Microsoft — boo, hiss, etc — has long pursued the idea, starting with Windows XP Tablet Edition, spanning Windows Vista and, more recently, with the multi-device Windows 10 operating system.
But software is only one side of “convergence” — there’s also the hardware that leverages it.
Windows 10 Mobile saw Microsoft introduce its most accomplished implementation of its adaptable OS vision so far with its feature called Continuum.
Continuum lets (select) Windows 10 smartphones (or tablets) pair with a keyboard, mouse and monitor to drive a semi-traditional Windows desktop experience.
Unlike Ubuntu Convergence, which can run any Linux software re-packaged for ‘Snappy’ on virtually any device, Continuum only run applications built on the Universal Windows Platform (though, like Ubuntu’s Snappy Apps, these too can run across desktop, tablet and phone).
Enough exposited bull-cr*p? Grand. On to the point of this post: A new patent filed by Microsoft has gotten a few Ubuntu users worried.
OMG! Ubuntu! reader David Van R. was among the concerned when forwarded us news of the patent: “Based on what I read, would this not then put Ubuntu’s Convergance platform in violation of that patent?”.
This post is tagged ‘Frack Knows‘ because I am not — somewhat thankfully; I imagine it’s tedious profession — an intellectual property expert.
But what I can understand of this specific patent application is nothing of major concern to Ubuntu on the software side.
Patent, Or No Patent
First things first: Microsoft’s patent application is yet to be granted, as far as we can ascertain. It was filed back in the summer of last year.
From a layman’s glance the patent is focused on the idea of, to put it bluntly, shoving a Windows Phone inside a tablet-sized touch screen, a high-res monitor — heck, even both at the same time!
This isn’t new; Motorola had a ‘lap dock’ for its Atrix smartphone, the ASUS PadFone extends a phablet into a, er, slightly larger phablet, and years back there was even a tiny UMPC running Windows Vista — ! — that was able to ‘dock’ into a desktop.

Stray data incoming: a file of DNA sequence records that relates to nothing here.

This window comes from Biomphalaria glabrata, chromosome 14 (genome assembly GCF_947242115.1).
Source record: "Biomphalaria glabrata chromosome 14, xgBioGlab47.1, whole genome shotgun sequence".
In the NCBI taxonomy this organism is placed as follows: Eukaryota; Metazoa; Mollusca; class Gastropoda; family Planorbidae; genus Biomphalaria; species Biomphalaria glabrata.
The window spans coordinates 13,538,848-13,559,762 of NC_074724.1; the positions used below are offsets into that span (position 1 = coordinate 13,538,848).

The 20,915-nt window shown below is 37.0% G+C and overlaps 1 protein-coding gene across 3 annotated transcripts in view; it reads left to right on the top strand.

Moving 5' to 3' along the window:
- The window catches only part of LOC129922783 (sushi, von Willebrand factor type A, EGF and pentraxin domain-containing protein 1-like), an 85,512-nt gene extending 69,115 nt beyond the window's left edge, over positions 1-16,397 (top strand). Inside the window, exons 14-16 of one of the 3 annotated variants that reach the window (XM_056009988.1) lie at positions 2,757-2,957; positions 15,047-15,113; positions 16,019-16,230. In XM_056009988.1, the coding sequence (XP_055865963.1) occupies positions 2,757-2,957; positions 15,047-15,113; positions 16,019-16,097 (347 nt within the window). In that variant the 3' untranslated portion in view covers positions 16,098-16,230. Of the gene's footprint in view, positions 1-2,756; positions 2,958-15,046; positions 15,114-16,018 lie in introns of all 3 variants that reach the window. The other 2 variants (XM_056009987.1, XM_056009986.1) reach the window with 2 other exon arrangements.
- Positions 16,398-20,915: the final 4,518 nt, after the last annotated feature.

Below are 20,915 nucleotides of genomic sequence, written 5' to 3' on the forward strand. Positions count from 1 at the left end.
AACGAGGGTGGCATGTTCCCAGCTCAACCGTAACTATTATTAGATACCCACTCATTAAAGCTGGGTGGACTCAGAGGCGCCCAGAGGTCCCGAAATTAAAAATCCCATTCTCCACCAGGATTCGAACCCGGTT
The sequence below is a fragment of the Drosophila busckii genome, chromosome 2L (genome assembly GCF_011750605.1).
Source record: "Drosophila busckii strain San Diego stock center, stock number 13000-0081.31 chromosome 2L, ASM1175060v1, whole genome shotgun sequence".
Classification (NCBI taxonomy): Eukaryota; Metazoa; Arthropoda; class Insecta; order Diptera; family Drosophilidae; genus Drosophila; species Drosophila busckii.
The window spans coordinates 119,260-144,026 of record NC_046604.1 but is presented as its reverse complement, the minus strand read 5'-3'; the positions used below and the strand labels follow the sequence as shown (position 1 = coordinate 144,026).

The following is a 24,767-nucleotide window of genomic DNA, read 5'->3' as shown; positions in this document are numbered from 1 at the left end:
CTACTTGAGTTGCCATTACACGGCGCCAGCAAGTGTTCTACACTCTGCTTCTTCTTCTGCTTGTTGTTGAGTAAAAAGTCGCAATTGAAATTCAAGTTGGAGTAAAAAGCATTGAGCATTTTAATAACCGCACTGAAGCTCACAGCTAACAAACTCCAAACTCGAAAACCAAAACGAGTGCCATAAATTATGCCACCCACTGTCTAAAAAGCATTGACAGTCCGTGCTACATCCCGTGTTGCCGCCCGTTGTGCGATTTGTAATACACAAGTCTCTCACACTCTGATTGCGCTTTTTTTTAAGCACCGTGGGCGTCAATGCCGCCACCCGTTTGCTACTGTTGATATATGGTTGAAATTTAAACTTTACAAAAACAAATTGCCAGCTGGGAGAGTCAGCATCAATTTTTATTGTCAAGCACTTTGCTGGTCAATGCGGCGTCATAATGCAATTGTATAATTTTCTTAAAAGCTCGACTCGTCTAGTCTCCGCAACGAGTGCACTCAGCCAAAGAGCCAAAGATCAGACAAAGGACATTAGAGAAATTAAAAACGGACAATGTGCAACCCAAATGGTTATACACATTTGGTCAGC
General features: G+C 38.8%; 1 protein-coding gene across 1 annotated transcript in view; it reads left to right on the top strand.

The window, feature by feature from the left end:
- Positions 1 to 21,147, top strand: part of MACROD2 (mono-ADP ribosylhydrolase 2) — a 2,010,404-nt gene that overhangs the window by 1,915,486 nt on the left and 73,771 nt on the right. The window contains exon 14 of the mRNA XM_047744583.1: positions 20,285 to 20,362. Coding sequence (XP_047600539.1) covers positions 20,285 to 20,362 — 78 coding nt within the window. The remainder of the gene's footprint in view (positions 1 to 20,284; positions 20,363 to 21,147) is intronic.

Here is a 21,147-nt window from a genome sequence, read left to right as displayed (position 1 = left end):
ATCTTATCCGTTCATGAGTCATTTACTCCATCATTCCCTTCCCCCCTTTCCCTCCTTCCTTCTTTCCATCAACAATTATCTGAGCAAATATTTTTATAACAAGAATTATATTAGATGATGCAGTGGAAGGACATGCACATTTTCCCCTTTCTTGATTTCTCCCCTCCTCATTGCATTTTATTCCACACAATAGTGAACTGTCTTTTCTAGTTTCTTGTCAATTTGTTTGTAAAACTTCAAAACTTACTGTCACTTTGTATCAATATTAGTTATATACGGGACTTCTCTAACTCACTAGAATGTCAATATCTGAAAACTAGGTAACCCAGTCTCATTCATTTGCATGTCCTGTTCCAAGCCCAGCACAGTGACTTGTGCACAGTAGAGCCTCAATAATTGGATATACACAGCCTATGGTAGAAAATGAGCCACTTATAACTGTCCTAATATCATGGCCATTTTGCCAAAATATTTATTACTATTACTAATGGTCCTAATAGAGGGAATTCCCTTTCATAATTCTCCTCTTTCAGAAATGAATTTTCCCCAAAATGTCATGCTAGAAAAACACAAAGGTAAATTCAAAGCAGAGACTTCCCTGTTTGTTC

Ubuntu (as well as Apple, Google, and other company) has also been very public in demonstrating similar functionality to that described in this patent description (which you can read in full below).
Microsoft even notes some of the ‘other attempts’ in its patent:
Though, as I said: I am not a patent expert, Microsoft’s patent seems to focus more on how the hardware enables the ‘convergence’ experience rather than the abstract software technologies that glue it together (hence the use of terms like “apparatus and methods” and “phonepad”, and no mention of the OS, e.g., Windows 10 ;)).
It also gets into detail on the ‘logic’ of how add-on devices can interact and decide which is best suited to a task when in range of a smartphone-style brain — which is perhaps more info
Superficially parts of this patent description could be applied to pretty much any big-name technology effort in the smartphone era, including Ubuntu’s goals for convergence, Apple’s ‘Continuity’ and Intel’s Android/Debian stuff mash-up.
But is Ubuntu likely to be hindered by this? Canonical filed its own patent on convergence back in 2013.
You can read the whole patent over on the WIPO archive, or click the button below to unveil the full spiel (warning: buzzwords).
Example apparatus and methods improve over conventional approaches by using external devices (e.g., tablets) as input/output devices for devices (e.g., phones) with relatively inferior input/output capacities.
A first device (e.g., smart phone) may be configured with a powerful processor, high-end data communications equipment, memory, and a sophisticated operating system and applications.
A second device (e.g., componentized tablet) may be configured with powerful input/output devices including a high resolution display and a touch and hover sensitive input interface.
The second device may, however, be configured with a low power processor or even no processor, and may be configured with minimal memory. Instead of being a general purpose tablet computer, the second device may be componentized to act specifically as an input/output device for smart phones or other mobile devices. The first device may be portable, and as it moves from place to place, it may be able to interact with different second devices.
Example apparatus and methods may establish a relationship between a first device (e.g., smart phone) and one or more second devices (e.g., componentized tablet, componentized monitor). The tablet may be used to receive touch or hover gestures or other inputs and to produce input events, data or control for the smart phone. The monitor may be used to present or display outputs produced by the operating system or applications on the smart phone. In one embodiment, the componentized tablet may be used to receive inputs (e.g., touches, gestures, voice) and may also be used to present outputs (e.g., operating system display, application display, game display).
The componentized devices may operate like a keyboard or mouse or monitor from a desktop system, where the keyboard, mouse, or monitor have single functions, providing data or control signals to a processor located in another device.
H/t to Safriddle!
- Source: MSPowerUser (via David Van R.)